Georgia's Economic Advantages and Disadvantages

In Georgia, the difficult and dangerous relationship with Russia, a country that continues to occupy roughly 20% of Georgia’s land and intermittently threatens the rest of the country, as well as the ongoing domestic political disputes that occasionally take on the feel of high drama, dominate the news and the media. However, the economic problems facing Georgia-high unemployment and underemployment, inflation, partial dependence on foreign assistance and remittances, and unequal distribution of wealth-have dogged Georgia since it became independent in 1991. Thirty years ago, Georgia was one of the most affluent republics in the Soviet Union, but it has fallen well behind that level in the last two and a half decades.

Despite some gains, efforts to revive Georgia’s economy have not been fully successful. From 2004-2012 or so, Georgia was lauded as an example of economic reform of a radical liberal kind. While this won admiration from places like the libertarian Cato Institute, the accomplishment was ultimately more ideological than substantive. By the time the United National Movement (UNM) left power in 2012, there were some improvements to the economy, but unemployment was still widespread and inflation remained a significant problem. While the UNM can be faulted for placing ideological purity, albeit of a kind that was more than occasionally honored in the breach, above a more pragmatic approach to the economy, it is not entirely fair to fault them for being unable to solve a problem where no Georgian government has succeeded.

Bringing long term economic growth to Georgia will require several things to happen. The last decade showed that simply cutting regulations and improving the business climate will not be enough to rejuvenate Georgia’s economy. Low taxes and limited regulations are good, but deregulating and limiting the rights of workers turned out not to be the road to prosperity. Nonetheless, continuing some of those kinds of reforms, particularly with regards to limiting bureaucracy and strengthening the rule of law will be important for Georgia’s economic future. There are other necessary components to Georgia’s economic success as well. An educated work force, the ability to attract foreign investment that creates good jobs, good relations with a range of neighbors and potential trade partners and access to higher education and professional training are essential too.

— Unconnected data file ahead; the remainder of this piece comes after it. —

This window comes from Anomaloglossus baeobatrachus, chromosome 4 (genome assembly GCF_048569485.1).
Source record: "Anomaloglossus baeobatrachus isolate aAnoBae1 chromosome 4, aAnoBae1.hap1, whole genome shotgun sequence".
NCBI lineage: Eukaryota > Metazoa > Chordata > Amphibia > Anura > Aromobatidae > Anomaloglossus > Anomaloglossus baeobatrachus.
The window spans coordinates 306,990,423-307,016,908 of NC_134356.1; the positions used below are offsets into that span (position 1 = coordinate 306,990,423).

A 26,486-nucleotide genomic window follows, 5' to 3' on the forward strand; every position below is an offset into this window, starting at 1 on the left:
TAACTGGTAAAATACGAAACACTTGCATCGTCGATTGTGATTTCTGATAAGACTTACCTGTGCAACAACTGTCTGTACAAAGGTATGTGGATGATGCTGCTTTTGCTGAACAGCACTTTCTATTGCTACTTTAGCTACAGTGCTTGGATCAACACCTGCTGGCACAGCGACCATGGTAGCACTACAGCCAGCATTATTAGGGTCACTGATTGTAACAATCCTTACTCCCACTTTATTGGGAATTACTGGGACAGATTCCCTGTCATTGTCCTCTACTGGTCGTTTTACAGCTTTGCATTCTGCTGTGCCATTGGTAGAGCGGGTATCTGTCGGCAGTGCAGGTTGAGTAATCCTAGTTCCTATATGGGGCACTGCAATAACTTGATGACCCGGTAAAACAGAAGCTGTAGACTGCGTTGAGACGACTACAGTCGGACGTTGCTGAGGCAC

Another necessary component to Georgia’s economic success is a clear-eyed recognition of Georgia’s relative strengths and weaknesses, and comparative advantages and disadvantages. Without that foundation, crafting a plan for Georgia’s economic growth will be almost impossible.  Failing to confront, for example, the drawbacks of Georgia as a place to invest, or failing to face the country’s strategic disadvantages may make some feel good, but it will, in the long run, not help Georgia.

One example this can be seen in the way that many see tourism and transit as key parts of Georgia’s economic future. Georgia is, in my not entirely objective view, a beautiful country with fascinating things to see, nice cafes in which to hang out, great places to ski and hike, wonderful food and good wine. Similarly, it is apparent that Georgia has an important location, particularly with regards to getting oil from Azerbaijan to the west. The problem with these statements is not that they are false; they are not. Rather it is that similar arguments can be made about every country. Every poor country believes that tourism and transport are key to their future. No country wants to believe it has nothing to see, a terrible cuisine or is located in the middle of nowhere. Therefore, building an economic plan around these sectors means competing with virtually every other country. 

Some of Georgia’s disadvantages are reasonably obvious and already understood. Georgia does not have great reserves of minerals or fossil fuels. This means that pulling something out of the ground and selling it is not the way Georgia is going to get rich. Similarly, Georgia, even during the Soviet period, was not a major industrial center, and is unlikely to become one in the near future. The infrastructure for an economy built around heavy industry does not exist; and would be costly and probably foolish to construct.